Shipping industry figures react to Brexit
Shipping industry figures have reacted to the news that the UK has voted in a 52% majority to leave the European Union (a so-called ‘Brexit’), which led to prime minister David Cameron’s resignation this morning.
Dr Martin Stopford, the president of Clarkson Research, called the news “an exciting prospect because, as every Greek shipowner knows, change creates opportunity”.
The process of leaving the EU is an extension of what the maritime industry has been doing for years, Stopford told Splash.
“Shipping started its ‘Sexit’ in the 1980s when even the German shipping companies flagged out – today over 70% of the world fleet is trading under international flags (i.e. not the owner’s national flag),” he said.
“The resulting economic roller coaster has been exciting for investors; a problem for regulators like the IMO and port state control; and a great deal for consumers – today’s freight rates are no higher than they were 50 years ago!”
Clive Richardson, president and CEO of V.Group, thinks the Brexit’s impact on the shipping industry will be more or less neutral.
“Of course, any event that causes regional economic uncertainty is going to add to the instability that the shipping market is currently dealing with. However, absent a major economic ripple effect from the UK’s decision, global trading patterns should be unaffected,” Richardson told Splash.
“Consequently the impact on the medium-term trend in shipping rates is likely to be minimal and this is the main barometer of health in the shipping sector, and certainly the indicator that shipping services businesses watch most closely,” he went on.
Tim Huxley, the CEO of Wah Kwong, was similarly sanguine: “People need to be realistic. It’s not going to change the fundamental problems we already have in the industry. In the short term, it’s probably good for UK-based shipping service companies as the dollars they earn will buy a lot more pounds.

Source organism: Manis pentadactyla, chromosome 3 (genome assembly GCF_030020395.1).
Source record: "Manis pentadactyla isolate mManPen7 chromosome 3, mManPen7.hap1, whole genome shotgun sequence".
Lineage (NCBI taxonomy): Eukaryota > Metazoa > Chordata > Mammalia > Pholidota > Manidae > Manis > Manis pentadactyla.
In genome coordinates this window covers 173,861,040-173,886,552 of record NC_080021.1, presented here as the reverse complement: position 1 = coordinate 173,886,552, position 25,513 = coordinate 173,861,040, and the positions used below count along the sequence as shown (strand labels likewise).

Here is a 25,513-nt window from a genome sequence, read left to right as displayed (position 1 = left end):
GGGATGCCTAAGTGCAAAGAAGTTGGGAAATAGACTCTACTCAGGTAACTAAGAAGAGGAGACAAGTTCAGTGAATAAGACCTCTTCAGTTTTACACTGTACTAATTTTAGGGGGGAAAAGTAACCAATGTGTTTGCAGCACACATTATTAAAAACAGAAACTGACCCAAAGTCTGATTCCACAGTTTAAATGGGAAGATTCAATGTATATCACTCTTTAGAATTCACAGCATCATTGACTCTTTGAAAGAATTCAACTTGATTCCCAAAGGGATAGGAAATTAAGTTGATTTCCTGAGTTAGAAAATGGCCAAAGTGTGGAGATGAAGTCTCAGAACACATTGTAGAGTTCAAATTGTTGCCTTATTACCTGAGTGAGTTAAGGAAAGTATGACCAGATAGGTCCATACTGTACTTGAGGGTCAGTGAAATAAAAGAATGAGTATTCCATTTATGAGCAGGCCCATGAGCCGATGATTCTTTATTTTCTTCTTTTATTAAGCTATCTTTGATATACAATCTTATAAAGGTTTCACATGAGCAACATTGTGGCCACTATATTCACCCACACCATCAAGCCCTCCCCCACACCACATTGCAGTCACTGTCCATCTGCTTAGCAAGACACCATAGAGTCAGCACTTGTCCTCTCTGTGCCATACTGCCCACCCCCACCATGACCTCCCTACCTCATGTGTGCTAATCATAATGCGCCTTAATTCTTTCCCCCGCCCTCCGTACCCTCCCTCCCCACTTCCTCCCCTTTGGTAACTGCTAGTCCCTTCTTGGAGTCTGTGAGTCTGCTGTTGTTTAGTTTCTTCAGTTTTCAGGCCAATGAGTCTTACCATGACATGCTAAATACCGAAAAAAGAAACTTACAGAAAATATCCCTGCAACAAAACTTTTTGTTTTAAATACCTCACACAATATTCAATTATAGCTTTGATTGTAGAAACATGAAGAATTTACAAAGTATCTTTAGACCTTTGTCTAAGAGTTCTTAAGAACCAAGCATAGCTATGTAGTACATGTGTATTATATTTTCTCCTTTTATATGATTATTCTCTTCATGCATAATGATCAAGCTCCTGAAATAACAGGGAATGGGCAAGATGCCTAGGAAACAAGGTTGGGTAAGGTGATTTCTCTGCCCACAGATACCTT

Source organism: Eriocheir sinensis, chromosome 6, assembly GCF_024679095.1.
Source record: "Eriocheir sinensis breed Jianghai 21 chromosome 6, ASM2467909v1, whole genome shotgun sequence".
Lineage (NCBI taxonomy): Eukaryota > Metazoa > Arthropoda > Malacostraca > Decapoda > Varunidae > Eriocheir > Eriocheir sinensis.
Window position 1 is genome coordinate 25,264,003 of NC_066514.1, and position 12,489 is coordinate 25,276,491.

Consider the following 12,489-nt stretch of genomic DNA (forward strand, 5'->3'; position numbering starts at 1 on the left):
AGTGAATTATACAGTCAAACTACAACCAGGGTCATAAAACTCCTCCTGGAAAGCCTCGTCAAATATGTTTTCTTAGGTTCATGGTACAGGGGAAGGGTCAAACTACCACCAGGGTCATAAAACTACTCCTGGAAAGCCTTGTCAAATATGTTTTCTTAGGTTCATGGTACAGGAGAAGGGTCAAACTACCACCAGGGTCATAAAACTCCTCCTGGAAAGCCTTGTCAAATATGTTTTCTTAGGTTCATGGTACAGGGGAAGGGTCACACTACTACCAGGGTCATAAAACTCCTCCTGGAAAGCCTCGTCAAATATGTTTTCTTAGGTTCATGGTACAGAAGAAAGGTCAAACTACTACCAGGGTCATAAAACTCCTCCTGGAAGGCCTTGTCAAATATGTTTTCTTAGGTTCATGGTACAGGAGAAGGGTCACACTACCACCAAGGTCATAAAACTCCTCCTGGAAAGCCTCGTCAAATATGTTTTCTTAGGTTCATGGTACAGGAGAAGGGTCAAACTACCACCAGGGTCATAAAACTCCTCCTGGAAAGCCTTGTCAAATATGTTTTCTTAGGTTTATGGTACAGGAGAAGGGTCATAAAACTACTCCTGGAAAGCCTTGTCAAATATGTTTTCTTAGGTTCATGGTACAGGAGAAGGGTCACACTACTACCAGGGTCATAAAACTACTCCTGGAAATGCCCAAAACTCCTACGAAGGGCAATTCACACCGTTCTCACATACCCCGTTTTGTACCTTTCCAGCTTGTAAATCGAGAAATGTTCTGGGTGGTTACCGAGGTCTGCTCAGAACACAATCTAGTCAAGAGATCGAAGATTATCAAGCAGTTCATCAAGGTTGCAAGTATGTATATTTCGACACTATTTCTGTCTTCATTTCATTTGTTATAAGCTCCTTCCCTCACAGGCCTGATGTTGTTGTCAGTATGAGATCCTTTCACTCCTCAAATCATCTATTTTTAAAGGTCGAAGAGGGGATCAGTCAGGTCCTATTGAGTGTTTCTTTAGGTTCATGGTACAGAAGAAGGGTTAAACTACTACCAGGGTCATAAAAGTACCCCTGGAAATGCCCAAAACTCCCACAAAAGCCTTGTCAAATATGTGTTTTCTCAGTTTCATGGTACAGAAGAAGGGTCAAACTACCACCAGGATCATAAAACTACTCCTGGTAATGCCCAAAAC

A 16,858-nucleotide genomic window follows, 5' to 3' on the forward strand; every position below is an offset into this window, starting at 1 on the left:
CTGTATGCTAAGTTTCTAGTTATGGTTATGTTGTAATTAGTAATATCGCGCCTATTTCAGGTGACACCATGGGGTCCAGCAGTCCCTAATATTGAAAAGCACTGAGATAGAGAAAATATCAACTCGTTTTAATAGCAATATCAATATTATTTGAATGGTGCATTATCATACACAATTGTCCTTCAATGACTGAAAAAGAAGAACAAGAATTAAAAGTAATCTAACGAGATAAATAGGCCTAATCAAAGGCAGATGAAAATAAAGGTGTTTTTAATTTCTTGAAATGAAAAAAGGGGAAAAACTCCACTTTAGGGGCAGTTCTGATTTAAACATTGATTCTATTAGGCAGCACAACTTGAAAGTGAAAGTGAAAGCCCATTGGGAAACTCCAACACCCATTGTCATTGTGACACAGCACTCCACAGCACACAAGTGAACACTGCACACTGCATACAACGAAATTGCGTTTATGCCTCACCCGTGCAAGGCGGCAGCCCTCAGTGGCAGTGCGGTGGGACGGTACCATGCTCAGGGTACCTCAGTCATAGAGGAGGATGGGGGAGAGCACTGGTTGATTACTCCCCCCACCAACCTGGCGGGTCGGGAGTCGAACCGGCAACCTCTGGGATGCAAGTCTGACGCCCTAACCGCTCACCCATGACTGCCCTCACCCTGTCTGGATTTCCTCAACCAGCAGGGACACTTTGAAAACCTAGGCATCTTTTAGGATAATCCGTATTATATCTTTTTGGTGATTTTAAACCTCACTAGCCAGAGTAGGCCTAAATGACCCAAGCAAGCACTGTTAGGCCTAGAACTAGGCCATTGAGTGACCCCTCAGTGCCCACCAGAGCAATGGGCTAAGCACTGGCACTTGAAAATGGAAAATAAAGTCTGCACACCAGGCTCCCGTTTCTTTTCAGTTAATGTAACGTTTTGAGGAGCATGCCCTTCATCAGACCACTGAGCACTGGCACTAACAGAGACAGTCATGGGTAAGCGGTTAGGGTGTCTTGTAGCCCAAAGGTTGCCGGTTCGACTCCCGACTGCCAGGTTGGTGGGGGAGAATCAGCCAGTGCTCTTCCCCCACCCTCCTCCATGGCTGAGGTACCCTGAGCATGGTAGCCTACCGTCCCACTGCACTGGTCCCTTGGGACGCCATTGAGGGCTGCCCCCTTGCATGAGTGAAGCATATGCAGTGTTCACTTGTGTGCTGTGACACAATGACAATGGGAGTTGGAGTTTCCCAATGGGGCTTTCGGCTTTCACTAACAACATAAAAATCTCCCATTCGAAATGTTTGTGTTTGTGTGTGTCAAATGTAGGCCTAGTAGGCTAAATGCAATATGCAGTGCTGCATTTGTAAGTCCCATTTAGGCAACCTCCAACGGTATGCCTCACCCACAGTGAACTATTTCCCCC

“As usual, the only immediate winners will be the lawyers, but out of change will come opportunities, and shipowners have been pretty good at seizing opportunity out of changing times. I’m glad I live in Hong Kong,” Huxley told Splash.
Lawyer Chis Lowe, a partner at Watson Farley & Williams (WFW) in London, would seem to agree. Lowe said the firm will probably see a short-term uptick in enquiries from clients regarding their immediate financial, legal and contractual positions.
“The shipping industry and WFW have always seen and realised opportunities in volatile markets, so it is business as usual and we will continue to develop and prosper notwithstanding the challenges that will invariably arise,” Lowe told Splash.
The UK Chamber of Shipping says the shipping industry is resilient by its nature, but the UK government needs to act quickly and strategically if it really wants to go it alone.
“The rest of the world beyond Europe has experienced significant economic growth, and a key argument by the Vote Leave campaign was that the UK would be able to quickly sign free trade deals with trading partners around the world. Government now has to act quickly to ensure that happens,” the Chamber said in a statement.
“We believe that Government should establish a new Free Trade Commission, working across the Department for Business and the Foreign Office, to train trade negotiators and begin the process of establishing new trading ties around the world and be ready for the negotiations with the remaining members of the EU,” it continued.
Lars T Ugland of LT Ugland Shipping thinks a Brexit will only affect the shipping industry if “dramatic changes in price of oil and other commodities directly affect the cost of vessels”.
“The EU need to listen and take a hard look at themselves in order to keep Europe together. We must hope something good comes out of Brexit,” Ugland told Splash.
As for how the Brexit will be effected, Splash columnist Andrew Craig-Bennett says the EU should offer no deals at all but to allow the UK to choose whether to remain within the single market or exit completely. “That would allow the UK Government to call a second referendum which would go the other way,” he said.
“Meanwhile the UK economy has already started the slide into collapse – UK imports will fall sharply as the construction industry shrinks,” Craig-Bennett added.
As the UK bids farewell to one trading bloc, another hopes its ties with the nation will continue to grow stronger.
“Economic and trade ties have always been strong, with Europe by far the largest source of FDI [foreign direct investment] for ASEAN and also one of ASEAN’s largest trading partners, and the UK a significant player in that relationship,” Chris Humphrey, executive director of the EU-ASEAN Business Council, said.
“Notwithstanding the outcome of the referendum, we see the long term trade and investment with ASEAN relationship growing, and going from strength to strength going forward.”